Jean-Louis Trintignant and Emmanuelle Riva in AMOUR (Darius Khondji/Sony Pictures Classics)

Written & Directed by Michael Haneke
Produced by Margaret Menegoz, Stefan Arndt, Veit Heiduschika & Michael Katz
Released by Sony Pictures Classics
French with English subtitles
Austria/France/Germany. 127 min. Rated PG-13
With Jean-Louis Trintignant, Emmanuelle Riva, Alexandre Tharaud & Isabelle Huppert

Throughout his career—from his first feature, 1989’s The Seventh Continent, about a family’s methodical preparation for suicide, to 2009’s The White Ribbon, about a fascistic small German town before World War I—no one has ever accused Michael Haneke of sentimentality. In his latest film, an intermittently powerful exploration of the reality of death, an elderly Parisian couple deals with the wife’s incapacitating stroke, and it’s no surprise to note that Haneke’s film stays as far away from the sappiness of On Golden Pond as possible. At least until the end.

As in his other films, Haneke dispassionately records narrative events as they unfold (his ace cinematographer is Darius Khondji), such as when former music teachers Georges (Jean-Louis Trintignant) and Anne (Emmanuelle Riva) attend a piano recital near the beginning of the film. This sequence follows a disorienting prologue that telegraphs the ending—well, sort of.

Haneke shoots the majority of his film from a medium or long-shot distance, and such visual detachment is broken in startling ways in Amour. As Haneke cuts to close-ups of Georges and Anne, he accentuates the intimacy of their love as well as their pain when her physical health spirals downhill.

As a director, Haneke is masterly; as a writer, rather less so. His films are usually predicated on intentionally shocking displays of inhumanity, but his scripts are thematically blunt and obvious, often mitigating their visceral power. Amour was seemingly designed to prove that the director can treat a humane situation as devastatingly as his best films about

inhumanity, like 71 Fragments of a Chronology of Chance or Cache. However, what begins as an intelligent and harsh examination of the inevitability of death is transformed into a quasi-mystical drama that ultimately avoids dealing with death’s finality.

This change of tone is first hinted at in a bizarre dream Georges has one night, and which is really hammered home in two symbolic appearances by a pigeon (Representing destiny? Mortality? With Haneke, anything’s possible.) in the couple’s beautifully appointed Parisian apartment. The second of which leads directly into an ending that comes as a crashing cop-out after a long buildup. Despite the foreshadowing in the opening shots, the actual conclusion is a soft pillow rather than the hard ground hinted throughout. It treats death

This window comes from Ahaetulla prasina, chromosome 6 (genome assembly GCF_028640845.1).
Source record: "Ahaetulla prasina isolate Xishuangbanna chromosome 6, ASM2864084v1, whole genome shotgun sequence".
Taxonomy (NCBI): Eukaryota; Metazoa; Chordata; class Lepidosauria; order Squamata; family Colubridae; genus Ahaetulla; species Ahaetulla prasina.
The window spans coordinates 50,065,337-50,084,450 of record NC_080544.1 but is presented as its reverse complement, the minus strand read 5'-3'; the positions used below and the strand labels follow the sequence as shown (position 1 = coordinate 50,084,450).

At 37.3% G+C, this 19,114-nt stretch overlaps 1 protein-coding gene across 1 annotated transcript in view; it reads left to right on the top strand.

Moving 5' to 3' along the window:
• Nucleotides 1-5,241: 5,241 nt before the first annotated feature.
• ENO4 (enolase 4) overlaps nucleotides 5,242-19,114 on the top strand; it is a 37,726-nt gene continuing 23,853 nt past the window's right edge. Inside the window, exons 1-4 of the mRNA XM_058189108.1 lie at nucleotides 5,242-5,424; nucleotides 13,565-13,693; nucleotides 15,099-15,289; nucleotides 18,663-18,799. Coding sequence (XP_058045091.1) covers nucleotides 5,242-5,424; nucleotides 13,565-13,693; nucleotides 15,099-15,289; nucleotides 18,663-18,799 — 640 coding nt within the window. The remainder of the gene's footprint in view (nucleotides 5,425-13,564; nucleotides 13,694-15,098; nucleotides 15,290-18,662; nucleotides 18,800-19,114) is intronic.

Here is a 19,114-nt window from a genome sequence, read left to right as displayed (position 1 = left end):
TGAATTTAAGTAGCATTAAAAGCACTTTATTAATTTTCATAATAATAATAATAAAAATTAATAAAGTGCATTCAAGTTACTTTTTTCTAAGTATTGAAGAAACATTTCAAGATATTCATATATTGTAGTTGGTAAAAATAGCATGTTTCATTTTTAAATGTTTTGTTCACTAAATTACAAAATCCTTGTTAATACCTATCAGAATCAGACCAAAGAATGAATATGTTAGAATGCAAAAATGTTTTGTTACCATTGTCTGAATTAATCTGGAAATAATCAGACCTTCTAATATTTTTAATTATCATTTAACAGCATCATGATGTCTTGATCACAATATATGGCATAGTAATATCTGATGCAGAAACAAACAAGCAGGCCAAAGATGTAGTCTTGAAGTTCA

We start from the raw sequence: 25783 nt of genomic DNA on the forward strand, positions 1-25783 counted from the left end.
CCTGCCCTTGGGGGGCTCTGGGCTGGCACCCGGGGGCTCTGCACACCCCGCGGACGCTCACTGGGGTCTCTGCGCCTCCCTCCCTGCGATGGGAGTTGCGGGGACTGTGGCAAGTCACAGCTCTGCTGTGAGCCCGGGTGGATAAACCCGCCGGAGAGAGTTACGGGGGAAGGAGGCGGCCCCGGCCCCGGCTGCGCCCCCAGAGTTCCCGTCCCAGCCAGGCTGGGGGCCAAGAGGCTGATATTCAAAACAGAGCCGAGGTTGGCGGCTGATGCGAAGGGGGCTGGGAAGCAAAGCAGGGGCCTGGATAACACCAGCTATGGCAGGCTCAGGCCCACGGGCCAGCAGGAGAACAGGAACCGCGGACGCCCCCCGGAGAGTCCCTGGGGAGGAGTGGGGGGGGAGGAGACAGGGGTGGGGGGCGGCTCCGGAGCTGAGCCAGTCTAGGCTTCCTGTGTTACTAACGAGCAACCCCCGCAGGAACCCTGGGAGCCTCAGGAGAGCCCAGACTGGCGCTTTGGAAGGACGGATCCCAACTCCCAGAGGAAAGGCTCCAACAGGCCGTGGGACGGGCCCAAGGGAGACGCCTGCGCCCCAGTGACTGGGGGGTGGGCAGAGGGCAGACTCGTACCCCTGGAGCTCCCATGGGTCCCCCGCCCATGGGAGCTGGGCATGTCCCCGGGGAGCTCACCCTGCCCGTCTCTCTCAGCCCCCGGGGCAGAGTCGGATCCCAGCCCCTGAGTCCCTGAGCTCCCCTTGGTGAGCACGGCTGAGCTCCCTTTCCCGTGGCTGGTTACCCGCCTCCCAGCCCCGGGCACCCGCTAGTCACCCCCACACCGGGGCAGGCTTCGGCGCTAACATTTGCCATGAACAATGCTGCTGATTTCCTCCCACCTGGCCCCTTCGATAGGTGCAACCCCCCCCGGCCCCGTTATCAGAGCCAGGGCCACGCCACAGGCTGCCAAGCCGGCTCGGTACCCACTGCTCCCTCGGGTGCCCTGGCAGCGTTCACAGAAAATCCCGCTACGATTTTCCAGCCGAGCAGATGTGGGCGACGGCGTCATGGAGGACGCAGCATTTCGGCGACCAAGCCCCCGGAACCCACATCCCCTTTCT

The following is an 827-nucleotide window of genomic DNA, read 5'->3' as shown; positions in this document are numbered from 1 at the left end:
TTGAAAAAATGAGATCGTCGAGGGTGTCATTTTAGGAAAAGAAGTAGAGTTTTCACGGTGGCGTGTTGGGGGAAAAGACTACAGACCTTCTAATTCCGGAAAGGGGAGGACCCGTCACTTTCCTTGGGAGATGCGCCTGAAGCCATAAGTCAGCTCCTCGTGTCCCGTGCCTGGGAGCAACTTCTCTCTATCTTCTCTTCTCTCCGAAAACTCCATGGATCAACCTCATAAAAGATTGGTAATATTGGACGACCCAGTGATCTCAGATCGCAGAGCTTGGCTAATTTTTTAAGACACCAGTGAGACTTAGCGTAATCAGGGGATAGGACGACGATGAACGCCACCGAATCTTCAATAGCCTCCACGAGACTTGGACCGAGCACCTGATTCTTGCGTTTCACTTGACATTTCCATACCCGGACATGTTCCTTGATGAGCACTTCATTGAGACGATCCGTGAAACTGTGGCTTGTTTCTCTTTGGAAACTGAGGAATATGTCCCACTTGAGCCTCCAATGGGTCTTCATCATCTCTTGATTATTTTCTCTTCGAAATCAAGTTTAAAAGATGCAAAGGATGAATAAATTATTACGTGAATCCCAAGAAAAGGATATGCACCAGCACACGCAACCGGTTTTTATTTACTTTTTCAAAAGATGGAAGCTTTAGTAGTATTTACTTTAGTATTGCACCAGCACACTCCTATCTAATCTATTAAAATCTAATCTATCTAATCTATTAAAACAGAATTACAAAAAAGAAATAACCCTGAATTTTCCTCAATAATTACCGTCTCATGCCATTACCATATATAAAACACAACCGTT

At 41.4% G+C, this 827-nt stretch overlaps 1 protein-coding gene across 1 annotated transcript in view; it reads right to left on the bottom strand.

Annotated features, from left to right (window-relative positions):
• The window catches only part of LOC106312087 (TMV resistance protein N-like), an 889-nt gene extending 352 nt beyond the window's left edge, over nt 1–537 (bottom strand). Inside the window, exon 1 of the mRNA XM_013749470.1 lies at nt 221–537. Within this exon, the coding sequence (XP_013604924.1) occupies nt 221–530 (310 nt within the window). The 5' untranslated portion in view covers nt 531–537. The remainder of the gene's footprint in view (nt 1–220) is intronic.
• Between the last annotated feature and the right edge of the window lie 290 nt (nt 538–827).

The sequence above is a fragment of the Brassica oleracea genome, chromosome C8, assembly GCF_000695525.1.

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as an almost surreal escape.

Despite such cynicism, Amour remains a forceful character study, and that’s due mainly to the persuasive acting by two French acting icons, who between them have totaled over a century of on-screen brilliance. Jean-Louis Trintignant (who made his mark with Brigitte Bardot in And God Created Woman) is touchingly vulnerable as a husband not entirely comfortable with emotions—his often stiff walk physicalizes his personality. However, as superb as Trintignant is, it’s Emmanuelle Riva (remarkable in Alain Resnais’ debut feature, Hiroshima Mon Amour, in 1959) who gives an emotionally devastating portrayal of a woman losing control of her body but not her mind. Her astonishingly physical transformations are the movie’s lasting and most profound images—the actress seems to be receding before our eyes.

There are perfectly realized moments of black humor, such as Georges’ description of an awful funeral he attended. His anecdote is interrupted by Anne suddenly blurting out, “There’s no reason to go on living,” which in its suddenness is far more persuasive and incisive than scenes of Anne dealing with being partially paralyzed or even Georges angrily slapping his wife when she spits out water he gave her to drink from a glass she’s too weak to hold.

And despite the haunting piano music of Schubert on the soundtrack, the film’s two subplots seem shoehorned in to make the film a wider panorama of relationships—visits by Alexandre (played by concert pianist Alexandre Tharaud), Anne’s former pupil, the pianist whose recital the couple attends at the beginning of the film; and by their daughter, Eva (Isabelle Huppert, unable to overcome a cliched role of an overly needy daughter). Instead, their appearances mute the film’s attempt to dramatize the ultimate price paid by its protagonist couple.